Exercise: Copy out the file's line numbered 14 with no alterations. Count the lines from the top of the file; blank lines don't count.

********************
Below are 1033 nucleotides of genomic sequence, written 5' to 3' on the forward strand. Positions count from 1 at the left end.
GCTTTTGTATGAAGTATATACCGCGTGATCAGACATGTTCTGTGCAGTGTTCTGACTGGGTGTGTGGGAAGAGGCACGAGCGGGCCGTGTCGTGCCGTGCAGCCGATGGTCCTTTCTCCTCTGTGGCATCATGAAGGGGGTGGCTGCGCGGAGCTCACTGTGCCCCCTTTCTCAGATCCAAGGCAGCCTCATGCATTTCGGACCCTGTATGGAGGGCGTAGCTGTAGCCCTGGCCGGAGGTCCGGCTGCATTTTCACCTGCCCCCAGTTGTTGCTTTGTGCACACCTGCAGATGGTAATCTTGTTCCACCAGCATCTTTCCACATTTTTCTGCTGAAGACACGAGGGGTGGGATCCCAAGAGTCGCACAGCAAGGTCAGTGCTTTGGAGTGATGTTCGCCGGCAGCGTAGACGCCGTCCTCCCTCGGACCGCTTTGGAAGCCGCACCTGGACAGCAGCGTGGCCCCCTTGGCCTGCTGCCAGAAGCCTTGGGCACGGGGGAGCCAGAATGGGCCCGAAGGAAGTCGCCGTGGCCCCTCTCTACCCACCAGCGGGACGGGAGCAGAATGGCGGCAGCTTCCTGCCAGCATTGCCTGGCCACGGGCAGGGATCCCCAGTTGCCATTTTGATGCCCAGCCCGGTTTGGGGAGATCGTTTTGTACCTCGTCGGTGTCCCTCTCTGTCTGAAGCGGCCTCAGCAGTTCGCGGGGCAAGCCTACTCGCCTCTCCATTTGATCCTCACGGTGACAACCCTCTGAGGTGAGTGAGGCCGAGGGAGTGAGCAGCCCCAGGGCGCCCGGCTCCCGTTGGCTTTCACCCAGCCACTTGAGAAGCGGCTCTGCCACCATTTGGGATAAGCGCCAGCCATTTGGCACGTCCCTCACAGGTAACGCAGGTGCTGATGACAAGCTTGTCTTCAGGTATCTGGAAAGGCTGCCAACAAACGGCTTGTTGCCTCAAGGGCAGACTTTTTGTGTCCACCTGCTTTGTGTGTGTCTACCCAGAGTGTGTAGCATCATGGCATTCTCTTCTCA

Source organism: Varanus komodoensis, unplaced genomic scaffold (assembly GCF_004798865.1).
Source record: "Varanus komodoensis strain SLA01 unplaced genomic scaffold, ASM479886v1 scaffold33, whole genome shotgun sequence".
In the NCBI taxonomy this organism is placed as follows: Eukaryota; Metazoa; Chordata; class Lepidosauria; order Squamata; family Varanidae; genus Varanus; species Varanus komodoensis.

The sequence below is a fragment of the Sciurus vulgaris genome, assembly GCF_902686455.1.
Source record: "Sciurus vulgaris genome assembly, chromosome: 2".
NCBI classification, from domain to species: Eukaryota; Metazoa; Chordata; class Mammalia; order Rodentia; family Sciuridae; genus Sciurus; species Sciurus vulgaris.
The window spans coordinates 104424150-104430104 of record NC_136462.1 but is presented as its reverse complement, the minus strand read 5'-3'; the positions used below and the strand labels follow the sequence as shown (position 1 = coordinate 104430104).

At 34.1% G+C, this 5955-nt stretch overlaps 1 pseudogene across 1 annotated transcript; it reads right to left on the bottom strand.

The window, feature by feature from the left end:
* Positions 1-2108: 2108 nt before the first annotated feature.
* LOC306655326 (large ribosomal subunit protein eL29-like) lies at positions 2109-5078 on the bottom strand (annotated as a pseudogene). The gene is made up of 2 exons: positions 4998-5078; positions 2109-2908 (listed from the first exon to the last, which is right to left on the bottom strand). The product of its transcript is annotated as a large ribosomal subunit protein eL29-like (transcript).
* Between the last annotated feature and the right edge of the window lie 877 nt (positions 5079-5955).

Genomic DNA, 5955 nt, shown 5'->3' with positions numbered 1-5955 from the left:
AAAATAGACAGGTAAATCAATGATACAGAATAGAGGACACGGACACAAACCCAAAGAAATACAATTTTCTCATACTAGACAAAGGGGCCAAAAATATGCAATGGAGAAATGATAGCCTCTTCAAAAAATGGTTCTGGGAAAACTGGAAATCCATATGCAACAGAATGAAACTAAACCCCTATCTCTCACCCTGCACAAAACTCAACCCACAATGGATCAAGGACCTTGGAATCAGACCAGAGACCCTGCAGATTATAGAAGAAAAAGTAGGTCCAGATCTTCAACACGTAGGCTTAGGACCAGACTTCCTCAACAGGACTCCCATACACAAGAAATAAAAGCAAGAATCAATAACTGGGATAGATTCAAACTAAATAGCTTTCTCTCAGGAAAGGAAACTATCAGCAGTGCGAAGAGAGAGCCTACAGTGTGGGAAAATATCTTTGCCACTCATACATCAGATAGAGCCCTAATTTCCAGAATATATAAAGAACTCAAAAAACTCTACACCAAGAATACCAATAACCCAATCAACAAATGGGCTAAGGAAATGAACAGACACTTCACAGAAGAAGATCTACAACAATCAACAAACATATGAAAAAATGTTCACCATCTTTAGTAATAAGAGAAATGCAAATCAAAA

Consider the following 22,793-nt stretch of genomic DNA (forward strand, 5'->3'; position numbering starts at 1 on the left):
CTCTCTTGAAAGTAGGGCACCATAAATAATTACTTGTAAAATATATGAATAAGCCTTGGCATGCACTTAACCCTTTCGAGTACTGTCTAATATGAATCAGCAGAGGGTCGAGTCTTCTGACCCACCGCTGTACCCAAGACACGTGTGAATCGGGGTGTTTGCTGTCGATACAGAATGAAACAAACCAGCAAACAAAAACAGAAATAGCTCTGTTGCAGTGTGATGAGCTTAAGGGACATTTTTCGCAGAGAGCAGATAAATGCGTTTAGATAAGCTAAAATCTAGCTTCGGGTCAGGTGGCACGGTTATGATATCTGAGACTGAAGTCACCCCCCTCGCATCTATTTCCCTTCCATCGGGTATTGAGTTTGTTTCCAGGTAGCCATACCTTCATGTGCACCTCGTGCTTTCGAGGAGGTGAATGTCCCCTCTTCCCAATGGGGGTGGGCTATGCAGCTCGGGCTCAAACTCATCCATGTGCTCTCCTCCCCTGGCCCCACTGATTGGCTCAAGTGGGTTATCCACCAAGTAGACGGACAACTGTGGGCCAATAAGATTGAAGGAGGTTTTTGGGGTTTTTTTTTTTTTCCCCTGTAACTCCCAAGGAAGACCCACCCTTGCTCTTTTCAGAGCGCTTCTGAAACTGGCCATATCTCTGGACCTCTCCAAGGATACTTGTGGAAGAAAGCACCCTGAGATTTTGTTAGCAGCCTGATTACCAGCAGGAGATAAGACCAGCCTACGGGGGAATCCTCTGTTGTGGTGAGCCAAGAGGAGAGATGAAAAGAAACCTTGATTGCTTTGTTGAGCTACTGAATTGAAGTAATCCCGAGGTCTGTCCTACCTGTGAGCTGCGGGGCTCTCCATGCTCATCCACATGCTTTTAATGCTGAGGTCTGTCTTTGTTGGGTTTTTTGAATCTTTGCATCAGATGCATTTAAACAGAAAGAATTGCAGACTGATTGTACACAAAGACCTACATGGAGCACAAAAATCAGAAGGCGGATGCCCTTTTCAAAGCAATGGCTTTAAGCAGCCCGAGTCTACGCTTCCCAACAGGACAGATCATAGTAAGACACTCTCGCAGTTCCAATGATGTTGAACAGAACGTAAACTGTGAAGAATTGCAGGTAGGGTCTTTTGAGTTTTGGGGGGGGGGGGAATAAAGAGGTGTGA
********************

* Between the last annotated feature and the right edge of the window lie 877 nt (positions 5079-5955).